Category Archives: Product Defect

Children’s Motrin Suit Ends with $63 Million Payout

Samantha Reckis was 7 years old when she took Children’s Motrin with ibuprofen and suffered through blindness, temporary short-term memory loss, 20% lung capacity, and toxic epidermal necrolysis, a rare but severe side effect that caused the loss of 90% of her skin.

Now at 16, Reckis has been granted $63 million against Johnson & Johnson for the lack of warning on the labels. She had taken Motrin before the incident with little reaction, but on November 23rd, following a fever, symptoms started showing.

Johnson & Johnson debated the claims, alleging that Motrin is “labeled appropriately” and when used as directed is “a safe and effective treatment option for minor aches and pains and fever.”

North Carolina Supreme Court Rules in Favor of Ford

The Supreme Court in North Carolina recently ruled in favor of Ford over its seat belt system product defect in the Taurus.  The court overturned the ruling in the Court of Appeals, which had also reversed the decision of a trial court.  The issue was whether the product modification defense, provided to manufacturers and sells in product liability actions, applies only if the one who modified the product is a party to the litigation.  The current law, protects manufacturers and sellers from liability for injury proximately caused by modification made by someone else to their product without their consent.

In 2003, a wife and husband were driving their children to school.  After making a U-turn the car started to accelerate rapidly.  Both the wife and husband struggled with the steering wheel before the car went up and over a curbed island and slammed into a concrete base of a light pole.  At no point did the wife apply the brakes.  As a result of the incident, all in the car suffered injuries, the kids suffering the worst injuries.  The son had to have emergency life-saving surgery as a result of the injuries he sustained and the daughter suffered injury to her spinal cord.

The plaintiffs claimed that Ford’s seatbelts caused the more serious injuries.  They argued the seat belts did not fit correctly or hold them in place during the crash.  However, the jury concluded that the plaintiffs could not sustain an unreasonable design claim for the seatbelt with regard to Cody, but did so with Cheyenne.  However, because her enhanced injuries were caused by a modification of the car, it relieved Ford of its liability.  The next court, ruled in favor of the plaintiffs stating that the plaintiffs were entitled to a directed verdict on Ford’s affirmative defense under the current law (99B-3).  Finally, the Supreme Court reversed the Appeals court ruling and stated that their ruling was not supported by the text of the statute.

Evos Slalom Glider Recalled

The Evos Slalom Glider playground equipment has been recalled after serious injuries were sustained by various children.  Recently, a couple filed a lawsuit against Landscape Structures, the playground equipment manufacturer, as a result of their daughter breaking her arm on the slalom glider slide.  The plaintiffs claim that the six-foot-high slide lacked a platform on the top and does not have sides or handles, making children fall.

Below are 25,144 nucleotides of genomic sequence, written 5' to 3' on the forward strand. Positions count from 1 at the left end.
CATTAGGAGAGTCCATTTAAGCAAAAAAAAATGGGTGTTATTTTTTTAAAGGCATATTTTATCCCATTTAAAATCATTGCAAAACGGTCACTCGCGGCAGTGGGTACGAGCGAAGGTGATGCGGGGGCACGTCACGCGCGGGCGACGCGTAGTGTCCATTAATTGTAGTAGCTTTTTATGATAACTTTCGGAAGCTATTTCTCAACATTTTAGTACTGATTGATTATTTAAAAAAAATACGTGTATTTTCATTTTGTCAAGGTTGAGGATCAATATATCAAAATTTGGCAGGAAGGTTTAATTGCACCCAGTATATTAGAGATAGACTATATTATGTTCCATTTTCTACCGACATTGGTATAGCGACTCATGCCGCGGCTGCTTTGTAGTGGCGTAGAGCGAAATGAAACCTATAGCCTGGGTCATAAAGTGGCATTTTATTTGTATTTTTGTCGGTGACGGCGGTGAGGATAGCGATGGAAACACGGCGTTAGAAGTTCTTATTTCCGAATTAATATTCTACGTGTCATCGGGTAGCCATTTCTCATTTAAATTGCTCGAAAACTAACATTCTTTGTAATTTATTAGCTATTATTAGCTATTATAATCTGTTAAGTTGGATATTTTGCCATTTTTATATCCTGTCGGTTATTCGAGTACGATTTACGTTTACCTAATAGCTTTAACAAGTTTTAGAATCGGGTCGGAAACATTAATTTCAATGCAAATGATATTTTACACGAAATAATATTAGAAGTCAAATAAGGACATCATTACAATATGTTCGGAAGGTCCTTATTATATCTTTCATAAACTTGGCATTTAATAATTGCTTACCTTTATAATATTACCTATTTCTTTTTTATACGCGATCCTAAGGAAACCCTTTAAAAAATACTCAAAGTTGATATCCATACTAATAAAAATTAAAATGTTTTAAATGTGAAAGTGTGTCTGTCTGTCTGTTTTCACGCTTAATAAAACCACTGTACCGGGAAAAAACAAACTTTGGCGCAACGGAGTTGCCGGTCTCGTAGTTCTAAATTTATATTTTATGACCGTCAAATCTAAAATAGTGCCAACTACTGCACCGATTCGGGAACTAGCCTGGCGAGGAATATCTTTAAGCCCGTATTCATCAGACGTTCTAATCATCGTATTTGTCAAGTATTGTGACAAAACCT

The plaintiffs are seeking $7,500, which is the cost of medical treatment for their daughter’s injuries.  A total of 16 injuries from the slide have been reported.  Consequently, the manufacturing recently issued a recall of the slide and is no longer selling it.

MLB Veteran Umpire Sues Wilson Sporting Goods

Ed Hickox, a Major League Baseball veteran umpire, is suing Wilson Sporting Goods over his umpire mask.  On April 18, 2009 a foul tip struck him hard in the mask, causing a concussion and left ear injury.  He had to sit out the rest of the season, and is now suing Wilson and its parent company.  He claims that Wilson manufactured a faulty mask that “cracked into pieces upon impact and didn’t protect an umpire in the way it is reportedly designed to do.”

However, this is not the first time Hickox is suing Wilson.  Two years ago, he sued and won $775,000 from a similar foul ball incident.  Interestingly, no other suits against manufactures from umpires are known.  Hickox is also suing for mental anguish as he has had several surgeries and ongoing medical expenses.  His wife is also a plaintiff as she has been forced to care and assist her husband in excess of normal amounts.  The amount the two plaintiffs are seeking is undisclosed.  This definitely seems to be an interesting case considering the history of the plaintiff and the difficult task the lawyers have in proving that Wilson was extremely negligent in order to win punitive damages on top of actual damages.

The FDA Expresses Concern over Surgical Mesh

Recently, the FDA ordered manufacturers of surgical mesh to conduct new studies, especially when used to treat pelvic organ prolapse and stress urinary incontinence.  This is the first step toward tighter regulation.  Surgical mesh was originally developed in the 1950s to repair hernias; however, doctors later adapted it for other uses.  The FDA has received hundreds of reports of serious complications involving the product.  Some of the manufacturers are now facing lawsuits.  Complications reported include pain, infection and bleeding.  The manufacturers of surgical mesh include: C.R. Bard Inc, Boston Scientific Corp and Johnson & Johnson.

In July, the FDA suggested other procedures than the vaginal mesh for pelvic organ prolapse as it “poses risks.”  This product was never tried on humans before going to market.  One of the problems is that the FDA device-clearance process does not require preclinical tests in patients.  The FDA has proposed requiring tests in patients before a device is approved but has yet to make a final decision.  The consumer group Public Citizen has called for existing pelvic-organ-prolapse mesh products to be recalled.